Wednesday, August 29, 2012

Marie Tharp: the woman who mapped the ocean floor

The 1977 World Ocean Floor Panorama.
It was painted by Berann and based on the previous 25 years of Marie and Bruce's work.
Shortly after receiving printer's proofs of this map in the summer of 1977, Marie and Bruce set off for research expeditions in the North Atlantic, where they'd begun mapping the ocean floor in 1952. Marie set sail on a ship called the Discovery from Wales, Bruce out of Reykjavik on the NR-1, a nuclear research vessel.
Image courtesy of Marie Tharp Maps.

From HuffingtonPost

On February 2, 2009, thanks to Google Ocean, the ocean floor's topography was revealed for millions of people to see.
Before that day, the 70 percent of the Earth's surface covered by water had been filled in by a cold blank blue, essentially ignored by an interface meant to encourage armchair exploration.

One of Google Ocean's features is the Marie Tharp Historical Map, which allows users to see the Earth transformed. Google's satellite pixels replaced the brush strokes of the 1977 World Ocean Floor Panorama Marie produced with her partner Bruce Heezen and the artist Heinrich Berann.
Continents are rich ripe yellows, and the oceans are countless shades of blue; both land and sea darken as if bruised where mountains push through the skins of their plains.

In 1948 Marie moved to Manhattan in search of a more intellectually stimulating job.
She found one at Columbia University, where she met Maurice "Doc" Ewing, the director of a new geophysical program. Doc hired her to draft and do calculations for his male graduate students, including Bruce Heezen.
By 1952, Marie began working exclusively with Bruce to map the ocean floor; that same year, she discovered the Mid-Oceanic Rift Valley.
This photo, from the late 1950s, shows a posed Marie pretending to sketch the physiographic diagram of the North Atlantic Ocean.
Sounding records are visible to the left of the diagram, one of the globe prototypes that she and Bruce constructed sits in the middle, and an enlarged version of her six North Atlantic profiles (two dimensional outlines of the ocean floor's topography) is propped in the corner.
Photo courtesy of the Lamont-Doherty Earth Observatory.

No one had undertaken a close examination of the ocean floor until 1952, when Marie (working at Columbia University's Lamont Geological Observatory) began the arduous task of processing thousands of feet of soundings (sonar pings used to collect depth measurements in bodies of water) from the North Atlantic.

When I first read about Marie in 2007, I was surprised to discover that no one had undertaken a close examination of her life.
That's when I began writing Soundings: The Story of the Remarkable Woman Who Mapped the Ocean Floor (Henry Holt, $30), a biography that brings this amazing woman and her pioneering scientific achievements to life--for the first time.

Close-up of Marie's 1961 South Atlantic physiographic diagram, showing the Equatorial Mid-Ocean canyon off the coast of Brazil.
On the full-size map, this portion would be just a few inches wide.
The "Fernando de Norondha Rocks" visible in the foreground are now know as the "Fernando de Norondha Ridge".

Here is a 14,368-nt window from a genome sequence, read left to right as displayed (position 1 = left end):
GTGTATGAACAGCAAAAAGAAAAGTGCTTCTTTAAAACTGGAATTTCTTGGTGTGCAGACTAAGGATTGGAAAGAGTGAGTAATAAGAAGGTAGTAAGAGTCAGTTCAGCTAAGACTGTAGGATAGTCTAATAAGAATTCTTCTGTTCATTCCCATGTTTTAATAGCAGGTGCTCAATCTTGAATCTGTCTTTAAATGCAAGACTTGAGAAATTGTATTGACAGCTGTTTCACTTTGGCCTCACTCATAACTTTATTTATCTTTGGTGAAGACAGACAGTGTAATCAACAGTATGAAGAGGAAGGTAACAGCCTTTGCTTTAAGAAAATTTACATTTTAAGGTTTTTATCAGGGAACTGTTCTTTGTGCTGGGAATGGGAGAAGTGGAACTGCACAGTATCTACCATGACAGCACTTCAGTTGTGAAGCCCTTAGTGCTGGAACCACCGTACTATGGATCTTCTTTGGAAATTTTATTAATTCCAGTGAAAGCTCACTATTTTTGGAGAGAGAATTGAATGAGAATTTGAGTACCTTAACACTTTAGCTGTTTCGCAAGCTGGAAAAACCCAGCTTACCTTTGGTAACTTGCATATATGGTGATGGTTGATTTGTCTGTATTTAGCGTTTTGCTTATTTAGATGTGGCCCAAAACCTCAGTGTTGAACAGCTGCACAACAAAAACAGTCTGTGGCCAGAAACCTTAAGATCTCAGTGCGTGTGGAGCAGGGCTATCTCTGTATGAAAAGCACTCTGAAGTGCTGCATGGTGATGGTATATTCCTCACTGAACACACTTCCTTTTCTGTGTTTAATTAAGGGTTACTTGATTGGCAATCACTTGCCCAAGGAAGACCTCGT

Marie's research led to a revolutionary discovery: there was a rift valley running down the center of the Atlantic Ocean.
It began off the coast of Iceland and, she eventually realized, extended for more than 40,000 miles beneath the ocean's surface.
The existence of such a rift was nearly incontrovertible proof of continental drift--a hypothesis that was so unpopular in the United States at the time that belief in it was considered a form of scientific heresy.

Physiographic diagram of the northern part of the Atlantic Ocean.
This map was published in the September 1957 issue of the Bell System Technical Journal and accompanied the article "Oceanographic information for engineering submarine cable systems," written by Bruce Heezen and C.H. Elmendorf.
With the publication of this map, scientists could, for the first time, look at a wide swath of the ocean floor.
This allowed them to begin to formulate the theories which led to the Earth science revolution of the 1960s.
Note the legend at bottom center. Like sea monsters or mermaids on maps of old, this legend covers up a portion of the ocean floor for which Marie and Bruce had little data.

Many scientists remained unconvinced of the rift's existence until the 1959 International Oceanographic Congress in New York, where Jacques Cousteau screened a film of the rift valley he'd collected while crossing the Atlantic to attend the conference.

After seeing such concrete proof, using Marie's hand-drawn, bird's-eye-view physiographic diagrams as the foundation for their work, scientists began writing the papers that would cause a paradigm shift in Earth science.
These papers from the 1960s, mostly by scientists from the United States, Great Britain, and Canada, are now considered the seminal papers of plate tectonics.
The theories they espoused wouldn't have been possible without Marie's maps, a fact that was quickly forgotten in all of the revolutionary excitement.

The plate tectonics revolution was over by the 1970s, and the public interest that it had sparked fell off as a result.
National Geographic wasn't interested in the map that would bring all of Marie and Bruce's work from the 50s and 60s together on one sheet, so the team turned to the U.S. Office of Naval Research. And in the summer of 1977, just weeks after they received printer's proofs of the World Ocean Floor Panorama, Bruce Heezen died of a heart attack while on a research expedition in a submarine off the coast of Iceland.

Marie never completed another mapping project again, and even today, scientists estimate that only about 10-15 percent of the ocean has been mapped in any detail, making Marie and her maps as relevant today as they've ever been.

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